Introduction The effect of COPD on work is poorly understood. Approximately 40% are of working age, however, employment rates are lower compared to others. Little is known about characteristics of COPD patients who remain in employment compared to those who do not.
Aim To assess which factors are associated with employment status among working age COPD patients.
Methods 2000 patients with COPD from primary care are being recruited into a three-year cohort study. In addition to clinical data, occupational history and work performance are assessed. Interim baseline data was used to assess associations between employment status, co-morbidities, COPD assessment test (CAT) scores (impact of COPD on HRQL), lung health, BMI and exercise capacity among COPD patients of working age.
Results Of the 1094 patients recruited 31.8% (n = 348) were of working age (mean age 54.9), of whom 31.6% (n = 110) were in work. Compared to those not in work, working patients were more likely to be male (72.7% vs 52.5%) but were similar in terms of smoking history (ever smokers: 94.4% vs 91.3%).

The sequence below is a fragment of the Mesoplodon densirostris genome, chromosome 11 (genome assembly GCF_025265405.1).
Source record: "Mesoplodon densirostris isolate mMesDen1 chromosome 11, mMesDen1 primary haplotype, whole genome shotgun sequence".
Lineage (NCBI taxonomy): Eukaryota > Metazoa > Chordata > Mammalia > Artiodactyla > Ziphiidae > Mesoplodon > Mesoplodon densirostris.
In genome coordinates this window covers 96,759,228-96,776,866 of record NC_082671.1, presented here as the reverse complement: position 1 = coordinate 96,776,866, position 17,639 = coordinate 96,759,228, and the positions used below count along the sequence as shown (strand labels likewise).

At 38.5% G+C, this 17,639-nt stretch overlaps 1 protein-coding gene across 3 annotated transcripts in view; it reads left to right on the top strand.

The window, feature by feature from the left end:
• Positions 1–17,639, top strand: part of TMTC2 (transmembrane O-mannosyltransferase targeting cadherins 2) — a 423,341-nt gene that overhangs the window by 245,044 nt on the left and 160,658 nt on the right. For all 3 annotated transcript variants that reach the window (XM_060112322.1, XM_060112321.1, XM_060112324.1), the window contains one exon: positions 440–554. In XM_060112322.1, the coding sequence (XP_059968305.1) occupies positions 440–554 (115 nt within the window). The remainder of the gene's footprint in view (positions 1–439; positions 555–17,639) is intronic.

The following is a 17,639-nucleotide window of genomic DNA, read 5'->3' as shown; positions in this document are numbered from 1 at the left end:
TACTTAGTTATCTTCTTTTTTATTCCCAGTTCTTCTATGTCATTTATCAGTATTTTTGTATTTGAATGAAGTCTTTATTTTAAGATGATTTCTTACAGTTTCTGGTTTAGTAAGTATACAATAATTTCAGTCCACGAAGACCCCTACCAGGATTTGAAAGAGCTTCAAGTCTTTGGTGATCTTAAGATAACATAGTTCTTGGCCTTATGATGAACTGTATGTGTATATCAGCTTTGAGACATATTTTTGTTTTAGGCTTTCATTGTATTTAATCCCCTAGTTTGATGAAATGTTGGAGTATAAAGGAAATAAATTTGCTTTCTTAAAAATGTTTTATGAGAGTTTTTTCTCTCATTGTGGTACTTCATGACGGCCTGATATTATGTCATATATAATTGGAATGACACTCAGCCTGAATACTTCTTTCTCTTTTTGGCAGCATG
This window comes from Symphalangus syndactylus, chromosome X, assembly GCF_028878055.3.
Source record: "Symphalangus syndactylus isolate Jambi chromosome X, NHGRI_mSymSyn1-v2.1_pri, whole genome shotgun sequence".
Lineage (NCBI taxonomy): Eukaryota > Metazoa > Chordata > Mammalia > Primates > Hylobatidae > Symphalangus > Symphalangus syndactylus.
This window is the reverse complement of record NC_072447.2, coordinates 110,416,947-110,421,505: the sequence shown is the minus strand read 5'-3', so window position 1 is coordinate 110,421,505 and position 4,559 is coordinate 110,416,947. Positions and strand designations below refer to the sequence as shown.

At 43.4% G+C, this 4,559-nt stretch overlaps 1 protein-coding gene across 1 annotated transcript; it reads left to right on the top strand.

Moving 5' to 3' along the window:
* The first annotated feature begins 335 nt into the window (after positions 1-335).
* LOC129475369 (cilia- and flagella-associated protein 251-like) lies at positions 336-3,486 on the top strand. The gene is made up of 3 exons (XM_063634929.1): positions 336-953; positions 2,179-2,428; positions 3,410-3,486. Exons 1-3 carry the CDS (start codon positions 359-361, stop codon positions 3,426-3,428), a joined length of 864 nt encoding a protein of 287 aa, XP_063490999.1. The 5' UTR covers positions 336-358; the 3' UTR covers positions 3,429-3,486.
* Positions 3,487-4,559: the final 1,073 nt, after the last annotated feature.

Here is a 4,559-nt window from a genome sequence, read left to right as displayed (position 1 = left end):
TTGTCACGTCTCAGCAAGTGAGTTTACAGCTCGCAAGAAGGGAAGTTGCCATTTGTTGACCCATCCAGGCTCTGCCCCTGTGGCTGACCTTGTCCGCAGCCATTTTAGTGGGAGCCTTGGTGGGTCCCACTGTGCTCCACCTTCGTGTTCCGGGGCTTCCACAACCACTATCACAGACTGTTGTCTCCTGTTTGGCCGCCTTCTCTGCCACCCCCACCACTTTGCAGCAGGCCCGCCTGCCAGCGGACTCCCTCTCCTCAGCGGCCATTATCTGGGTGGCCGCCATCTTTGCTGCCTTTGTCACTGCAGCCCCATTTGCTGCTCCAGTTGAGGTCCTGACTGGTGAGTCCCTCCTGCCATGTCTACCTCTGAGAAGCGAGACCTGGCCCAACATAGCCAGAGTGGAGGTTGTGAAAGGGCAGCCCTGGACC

Overall, working patients had fewer co-morbidities. Adjusted for age, sex and smoking status, they were less likely to have cardiovascular disease (OR = 0.58; 95% CI 0.38 0.87), gastro-intestinal disease (OR = 0.37; 0.20 0.69), cancer (OR = 0.09; 0.01 0.72)) and osteoarthritis (OR = 0.4; 0.19 0.84). Being in work was associated with less dyspnoea (OR = 0.12; 0.05 0.25 for MRC grade 1 vs. grade 5), higher quality of life (OR = 0.34; 0.14 0.85 for low vs. very high CAT score) and a greater exercise capacity (OR = 1.14; 1.08 1.19), but BMI was not associated with employment status (OR = 1.0; 0.97 1.06). There was no difference in disease severity (assessed by GOLD stage) between the two groups (p for trend = 0.16).
Conclusions This is the first primary care study in the UK to consider the impact of COPD on work capability. COPD patients who are in work tend to be healthier, are less breathless and have a better quality of life than those not in work, even though disease severity in the two groups was similar. The findings from this analysis suggest that being in work is good for health but longitudinal studies are needed to confirm this.